Tour de France
The Tour de France is the largest annual event in the world of cycling, with almost 200 runners and covering 3,300 km in their 21 races, and with international broadcasts reaching millions of people in real-time.
The first Tour was opened at 3: 16 pm on July 1, 1903. After a great publicity effort by the local newspaper “”L’auto,”” it aimed to create a race of cyclists who would travel the best French landscapes, and earn a permanent place in the heart of their compatriots (and on the way to expand their audience for the newspaper). Normally, the Tour takes place within the French territory, but occasionally visits its neighbors: Andorra, Belgium, the United Kingdom, Germany, Ireland, Italy, Luxembourg, Monaco, the Netherlands, Spain, and Switzerland (all of them have hosted some other part of the tour, or even a complete Stage), these escapes to neighboring countries are known as Grand Départs.
People usually refer to the Tour de France as “”The Tour”” or “”Tours,”” and is the second of the Grand World Tours in the calendar of the World Tour. This tour is the oldest and is considered the most prestigious. You probably have friends who don’t share our passion for bicycles, but it would cost you to meet someone who hasn’t heard of the Tour.
The location of their stages changes every year, but the format remains the same; a balanced combination of mountain climbs, flat sprints, and team and individual time frames. Since 1975, a last ceremonial race was added to celebrate the closing ceremony at the Champs-Elysées in Paris.
La Vuelta a España
This year the Cycling Tour of Spain (La Vuelta a España) arrives in Toledo, which for the ninth time in its history that will host a final stage. The goal, uphill, will be located next to the Angel of the Alcázar, very close to the House of Federico Martín Bahamontes, the eternal champion of 91 years to whom the great national race pays homage. The City Council of Toledo has made a great effort in logistics to be able to locate the arrival tape in such a complicated place. Only twice the goal has been located in the historic center.
Reviewing the history of the lap, it held its first edition in 1935, but it was not until 23 years later that it landed in the Imperial City for the first time. On May 7, 1958 (the lap was driven during the spring) the eighth stage between Cuenca and Toledo was played, with the victory of the Frenchman Jean Stablinski, who, also, won the general classification.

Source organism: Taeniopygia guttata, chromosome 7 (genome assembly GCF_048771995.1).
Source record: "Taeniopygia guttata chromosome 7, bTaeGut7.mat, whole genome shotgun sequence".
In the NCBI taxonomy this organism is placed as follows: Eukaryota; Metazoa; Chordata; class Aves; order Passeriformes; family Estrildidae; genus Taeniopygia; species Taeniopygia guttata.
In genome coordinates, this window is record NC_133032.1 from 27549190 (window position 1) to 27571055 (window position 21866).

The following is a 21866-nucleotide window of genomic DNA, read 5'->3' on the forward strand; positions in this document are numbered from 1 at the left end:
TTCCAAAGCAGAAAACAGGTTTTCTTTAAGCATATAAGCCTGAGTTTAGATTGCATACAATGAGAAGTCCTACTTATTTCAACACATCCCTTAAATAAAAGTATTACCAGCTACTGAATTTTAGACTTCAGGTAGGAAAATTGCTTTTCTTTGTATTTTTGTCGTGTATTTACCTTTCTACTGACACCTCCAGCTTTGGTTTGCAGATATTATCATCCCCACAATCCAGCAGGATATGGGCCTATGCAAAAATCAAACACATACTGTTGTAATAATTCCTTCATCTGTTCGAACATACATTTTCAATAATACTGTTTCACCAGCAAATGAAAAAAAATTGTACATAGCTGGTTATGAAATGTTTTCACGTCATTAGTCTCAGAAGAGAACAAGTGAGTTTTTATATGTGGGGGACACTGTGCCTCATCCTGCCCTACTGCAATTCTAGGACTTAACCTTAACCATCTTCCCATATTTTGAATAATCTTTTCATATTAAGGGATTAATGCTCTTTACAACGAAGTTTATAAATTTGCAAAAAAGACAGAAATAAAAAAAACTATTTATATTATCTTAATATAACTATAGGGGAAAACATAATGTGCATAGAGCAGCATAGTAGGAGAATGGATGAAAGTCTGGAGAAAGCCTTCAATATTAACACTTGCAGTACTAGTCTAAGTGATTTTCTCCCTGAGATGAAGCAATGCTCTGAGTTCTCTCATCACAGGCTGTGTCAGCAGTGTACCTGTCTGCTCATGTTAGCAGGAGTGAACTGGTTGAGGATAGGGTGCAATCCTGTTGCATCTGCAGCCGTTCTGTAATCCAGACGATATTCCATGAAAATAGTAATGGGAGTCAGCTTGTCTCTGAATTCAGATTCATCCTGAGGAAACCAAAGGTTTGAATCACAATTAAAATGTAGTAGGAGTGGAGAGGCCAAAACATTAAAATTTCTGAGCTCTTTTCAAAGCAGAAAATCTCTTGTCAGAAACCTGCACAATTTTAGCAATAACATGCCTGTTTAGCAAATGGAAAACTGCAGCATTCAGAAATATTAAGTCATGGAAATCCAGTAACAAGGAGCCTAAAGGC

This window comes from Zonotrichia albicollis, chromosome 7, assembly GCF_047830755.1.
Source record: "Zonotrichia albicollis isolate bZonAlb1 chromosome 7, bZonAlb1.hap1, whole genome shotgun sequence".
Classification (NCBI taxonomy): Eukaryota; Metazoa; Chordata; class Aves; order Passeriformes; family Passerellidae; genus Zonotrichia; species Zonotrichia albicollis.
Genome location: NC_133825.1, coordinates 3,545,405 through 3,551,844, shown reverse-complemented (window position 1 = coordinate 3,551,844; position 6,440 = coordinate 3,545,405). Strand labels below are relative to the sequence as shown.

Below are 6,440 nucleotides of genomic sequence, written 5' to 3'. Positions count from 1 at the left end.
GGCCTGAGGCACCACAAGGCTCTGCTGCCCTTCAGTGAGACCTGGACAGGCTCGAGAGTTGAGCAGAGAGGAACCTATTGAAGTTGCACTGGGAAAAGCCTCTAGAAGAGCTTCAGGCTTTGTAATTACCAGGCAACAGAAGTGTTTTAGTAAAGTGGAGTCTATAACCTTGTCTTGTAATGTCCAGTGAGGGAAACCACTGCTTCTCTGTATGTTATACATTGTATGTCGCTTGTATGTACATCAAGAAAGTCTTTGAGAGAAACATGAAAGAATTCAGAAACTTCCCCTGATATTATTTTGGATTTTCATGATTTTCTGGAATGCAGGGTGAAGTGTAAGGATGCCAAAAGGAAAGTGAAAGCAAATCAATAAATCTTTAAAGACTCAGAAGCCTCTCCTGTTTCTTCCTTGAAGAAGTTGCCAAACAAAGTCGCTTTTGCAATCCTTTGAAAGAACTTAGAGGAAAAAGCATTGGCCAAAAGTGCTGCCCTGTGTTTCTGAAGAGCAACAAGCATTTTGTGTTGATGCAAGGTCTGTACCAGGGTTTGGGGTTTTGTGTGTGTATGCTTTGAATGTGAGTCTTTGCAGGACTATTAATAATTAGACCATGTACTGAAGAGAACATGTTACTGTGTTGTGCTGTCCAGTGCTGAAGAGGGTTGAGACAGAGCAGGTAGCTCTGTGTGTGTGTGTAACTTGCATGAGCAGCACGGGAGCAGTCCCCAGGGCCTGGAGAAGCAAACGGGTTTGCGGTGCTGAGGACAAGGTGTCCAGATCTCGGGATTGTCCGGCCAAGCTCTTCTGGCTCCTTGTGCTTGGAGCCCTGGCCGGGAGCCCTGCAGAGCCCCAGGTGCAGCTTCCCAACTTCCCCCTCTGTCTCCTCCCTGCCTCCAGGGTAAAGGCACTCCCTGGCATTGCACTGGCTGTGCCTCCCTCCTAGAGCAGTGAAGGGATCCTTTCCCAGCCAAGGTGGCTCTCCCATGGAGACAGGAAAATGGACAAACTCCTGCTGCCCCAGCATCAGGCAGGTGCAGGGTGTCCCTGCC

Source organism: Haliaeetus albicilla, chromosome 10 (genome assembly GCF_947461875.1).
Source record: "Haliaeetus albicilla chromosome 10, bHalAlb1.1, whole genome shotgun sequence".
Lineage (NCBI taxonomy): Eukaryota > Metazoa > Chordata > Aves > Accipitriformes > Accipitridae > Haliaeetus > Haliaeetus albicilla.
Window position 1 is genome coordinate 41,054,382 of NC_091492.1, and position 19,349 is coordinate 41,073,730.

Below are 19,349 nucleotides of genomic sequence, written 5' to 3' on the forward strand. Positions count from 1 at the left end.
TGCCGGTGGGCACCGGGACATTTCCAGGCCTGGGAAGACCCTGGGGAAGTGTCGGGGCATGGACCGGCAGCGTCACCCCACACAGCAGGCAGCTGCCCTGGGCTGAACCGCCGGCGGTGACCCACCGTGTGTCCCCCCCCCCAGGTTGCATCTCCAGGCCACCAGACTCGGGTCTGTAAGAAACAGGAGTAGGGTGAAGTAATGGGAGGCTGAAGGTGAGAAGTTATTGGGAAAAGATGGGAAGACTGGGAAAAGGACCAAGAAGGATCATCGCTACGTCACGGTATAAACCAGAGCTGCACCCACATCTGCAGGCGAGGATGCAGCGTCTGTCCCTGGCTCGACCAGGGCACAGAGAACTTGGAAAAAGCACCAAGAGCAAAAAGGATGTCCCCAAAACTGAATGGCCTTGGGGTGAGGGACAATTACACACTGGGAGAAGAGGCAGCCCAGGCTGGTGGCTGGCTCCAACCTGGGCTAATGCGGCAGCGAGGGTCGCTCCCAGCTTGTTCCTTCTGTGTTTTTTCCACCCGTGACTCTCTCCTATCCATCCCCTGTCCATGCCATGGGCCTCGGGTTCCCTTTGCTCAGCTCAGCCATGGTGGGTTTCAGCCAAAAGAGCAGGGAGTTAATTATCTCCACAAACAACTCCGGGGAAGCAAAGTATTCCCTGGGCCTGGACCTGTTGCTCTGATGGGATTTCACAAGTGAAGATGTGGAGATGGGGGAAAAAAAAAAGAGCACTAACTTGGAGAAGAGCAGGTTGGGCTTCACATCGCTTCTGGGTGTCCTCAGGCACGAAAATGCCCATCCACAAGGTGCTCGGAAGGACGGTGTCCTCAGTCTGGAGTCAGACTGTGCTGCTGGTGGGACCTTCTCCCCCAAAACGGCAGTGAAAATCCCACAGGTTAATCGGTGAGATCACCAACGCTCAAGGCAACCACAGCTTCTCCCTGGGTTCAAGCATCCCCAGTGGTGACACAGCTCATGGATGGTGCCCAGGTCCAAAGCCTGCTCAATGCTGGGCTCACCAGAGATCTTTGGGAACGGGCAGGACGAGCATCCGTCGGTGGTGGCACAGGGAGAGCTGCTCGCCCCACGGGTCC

A year later, the Toledo capital repeated arrival. It was in the first stage, starting in Madrid, and defeated the great Belgian sprinter Rick Van Looy. The general would be for the Spaniard Antonio Suárez. This 1959 Bahamontes win the Tour de France.
Meanwhile, Toledo had to wait 15 years to see the return to Spain again. On April 30, 1974, the seventh stage started from Ciudad Real, and the cyclists had to face a goal located in the Alcázar. Quite a novelty, since until then the end was located on the Paseo de la Vega and nearby. That day the great Sunday “”Txomín”” Perurena was imposed, and the general would be for the unforgettable Asturian climber José Manuel Fuente, the “”Tarangu.””
After 14 years of hiatus, the multicolor snake again stopped in Toledo on the 11th of May 1988, in a décimosexta stage that he had set out from Albacete, Spain, and end at Plaza de Zocodover. British Malcolm Elliott prevailed, while Irish Sean Kelly took the general.
On April 30 of the following year, there was also the end of the stage, the seventh, in the capital of Castilla-La Mancha. The Italian Massimo Ghirotto was the first to cross the finish line of a race that had begun in Ávila. Segovian Pedro “”Perico”” Delgado was the final winner. In these two editions, there was a character that caught the attention of the fans: it was the never-deferential journalist José María García, who followed the race accompanied by a big live radio operation.
Finally, it was necessary to wait 19 years for Toledo to be, again, the goal of the Cycling Tour to Spain. He did so in three consecutive editions, in 2008, 2009 and 2010. In the first stage, the sixth stage, with a departure in Ciudad Real on September 4, won the Italian world champion, Paolo Bettini. The general was Alberto Contador.